Don’t Become A Statistic of Deadly Carbon Monoxide
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Carbon monoxide kills 500 Americans every year; is your family safe from this deadly gas?

Carbon monoxide (CO) is an odorless, colorless, and toxic gas. When inhaled, it replaces the oxygen in your body and accumulates rapidly in blood. Because it is impossible to see, taste, or smell the toxic fumes, CO can kill you before you are aware it is in your home. The effects of CO exposure can vary greatly from person to person depending on age, overall health, and the concentration and length of exposure.

Carbon monoxide is produced in every appliance that uses combustion, including gas or oil furnaces, gas clothes dryers, gas ovens, gas water heaters, wood burning stoves, and fireplaces.  Because of this, the danger of CO poisoning is present all year around, but is much more likely in the winter months.  According to the Centers for Disease Control and Prevention, most CO poisoning deaths occur in January.

When combustion appliances are functioning correctly and proper ventilation is present, there is nothing to worry about.  The gas is harmlessly sent outside the home. To ensure proper conditions exist, have every combustion appliance checked annually.  A professional can ensure that they are not releasing carbon monoxide indoors. Chimneys should be inspected every year as well.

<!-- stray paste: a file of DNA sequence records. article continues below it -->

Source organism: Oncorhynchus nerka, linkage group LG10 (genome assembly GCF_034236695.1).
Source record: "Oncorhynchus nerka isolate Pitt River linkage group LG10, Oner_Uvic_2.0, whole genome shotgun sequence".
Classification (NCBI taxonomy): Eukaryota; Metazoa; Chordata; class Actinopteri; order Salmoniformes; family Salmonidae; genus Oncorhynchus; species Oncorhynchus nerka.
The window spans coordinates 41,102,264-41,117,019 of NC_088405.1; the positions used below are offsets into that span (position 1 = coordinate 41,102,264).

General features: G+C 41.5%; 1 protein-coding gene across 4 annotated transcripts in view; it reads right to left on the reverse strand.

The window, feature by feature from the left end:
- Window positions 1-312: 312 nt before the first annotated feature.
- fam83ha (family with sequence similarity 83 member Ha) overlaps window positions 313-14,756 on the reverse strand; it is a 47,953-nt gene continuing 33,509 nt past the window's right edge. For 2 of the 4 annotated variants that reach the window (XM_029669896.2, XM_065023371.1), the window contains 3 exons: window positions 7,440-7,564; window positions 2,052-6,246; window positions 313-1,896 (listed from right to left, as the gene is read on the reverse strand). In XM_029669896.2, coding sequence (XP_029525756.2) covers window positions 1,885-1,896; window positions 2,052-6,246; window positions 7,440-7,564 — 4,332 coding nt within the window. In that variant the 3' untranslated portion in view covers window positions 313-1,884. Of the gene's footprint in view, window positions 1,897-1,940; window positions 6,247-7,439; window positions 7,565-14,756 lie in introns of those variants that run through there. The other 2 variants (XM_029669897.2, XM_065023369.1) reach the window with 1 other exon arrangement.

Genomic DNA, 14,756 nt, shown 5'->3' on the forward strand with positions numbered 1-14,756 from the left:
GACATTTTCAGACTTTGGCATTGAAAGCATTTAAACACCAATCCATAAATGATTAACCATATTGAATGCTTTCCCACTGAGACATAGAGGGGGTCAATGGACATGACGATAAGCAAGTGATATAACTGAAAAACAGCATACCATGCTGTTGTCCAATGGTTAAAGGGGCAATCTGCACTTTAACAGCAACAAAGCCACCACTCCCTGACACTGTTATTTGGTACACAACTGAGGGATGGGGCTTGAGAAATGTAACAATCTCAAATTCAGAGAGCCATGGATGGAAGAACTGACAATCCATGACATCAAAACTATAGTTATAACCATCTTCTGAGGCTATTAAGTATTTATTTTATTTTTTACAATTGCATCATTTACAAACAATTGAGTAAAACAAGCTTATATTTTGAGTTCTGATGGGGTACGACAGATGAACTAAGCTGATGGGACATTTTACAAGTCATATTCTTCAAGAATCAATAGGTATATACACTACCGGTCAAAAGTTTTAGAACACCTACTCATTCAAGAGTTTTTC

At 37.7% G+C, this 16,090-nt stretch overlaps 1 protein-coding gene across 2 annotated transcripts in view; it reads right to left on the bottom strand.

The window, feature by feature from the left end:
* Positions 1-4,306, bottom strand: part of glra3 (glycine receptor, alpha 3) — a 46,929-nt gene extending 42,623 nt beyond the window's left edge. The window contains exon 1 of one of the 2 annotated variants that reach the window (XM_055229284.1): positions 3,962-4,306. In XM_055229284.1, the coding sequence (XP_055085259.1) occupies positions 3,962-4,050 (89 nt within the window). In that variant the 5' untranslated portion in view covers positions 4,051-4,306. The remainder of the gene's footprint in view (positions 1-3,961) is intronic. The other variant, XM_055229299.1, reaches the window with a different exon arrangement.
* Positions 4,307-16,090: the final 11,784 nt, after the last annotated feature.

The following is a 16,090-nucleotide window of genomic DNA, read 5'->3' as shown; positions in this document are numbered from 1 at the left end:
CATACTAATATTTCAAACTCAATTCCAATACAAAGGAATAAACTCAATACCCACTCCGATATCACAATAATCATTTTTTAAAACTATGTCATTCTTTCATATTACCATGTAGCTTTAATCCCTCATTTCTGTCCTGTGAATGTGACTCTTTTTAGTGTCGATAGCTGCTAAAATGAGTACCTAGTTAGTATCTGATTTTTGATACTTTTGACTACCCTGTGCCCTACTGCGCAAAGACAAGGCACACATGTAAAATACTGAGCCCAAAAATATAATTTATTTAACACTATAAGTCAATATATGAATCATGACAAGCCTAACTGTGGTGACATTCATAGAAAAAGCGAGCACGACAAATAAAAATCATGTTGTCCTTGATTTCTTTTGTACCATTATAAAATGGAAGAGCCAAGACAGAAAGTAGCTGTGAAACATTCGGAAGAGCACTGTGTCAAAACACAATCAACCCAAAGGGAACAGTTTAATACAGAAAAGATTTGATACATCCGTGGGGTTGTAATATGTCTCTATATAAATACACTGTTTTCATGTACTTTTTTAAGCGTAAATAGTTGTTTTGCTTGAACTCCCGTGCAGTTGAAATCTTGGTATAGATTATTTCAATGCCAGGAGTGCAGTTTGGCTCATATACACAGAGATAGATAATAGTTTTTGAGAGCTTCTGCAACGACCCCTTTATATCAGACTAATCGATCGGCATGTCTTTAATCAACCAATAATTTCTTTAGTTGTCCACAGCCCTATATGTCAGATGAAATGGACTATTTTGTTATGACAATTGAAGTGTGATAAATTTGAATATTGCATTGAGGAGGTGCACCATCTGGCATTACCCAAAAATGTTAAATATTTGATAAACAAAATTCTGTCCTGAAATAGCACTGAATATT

As a back-up to yearly maintenance, the U.S. Consumer Product Safety Commission recommends a CO alarm outside each sleeping area in every home.

At low levels of exposure, CO causes mild symptoms that can be mistaken for the flu but without any fever. Symptoms of CO poisoning include:

  • dizziness
  • headaches
  • nausea
  • fatigue

Severe CO poisoning will include vomiting, unconsciousness, brain damage, and eventually death.

If anyone in your home has these symptoms and you suspect CO poisoning:

  • Turn off all combustion appliances and get out of the house.
  • If you start to feel better with fresh air, see a doctor immediately and tell him or her that you suspect CO poisoning; they’ll do a blood test to confirm.
  • Contact a qualified professional to make all necessary repairs

Sources:  http://www3.epa.gov/indoor-air-quality-iaq
                  http://www.cdc.gov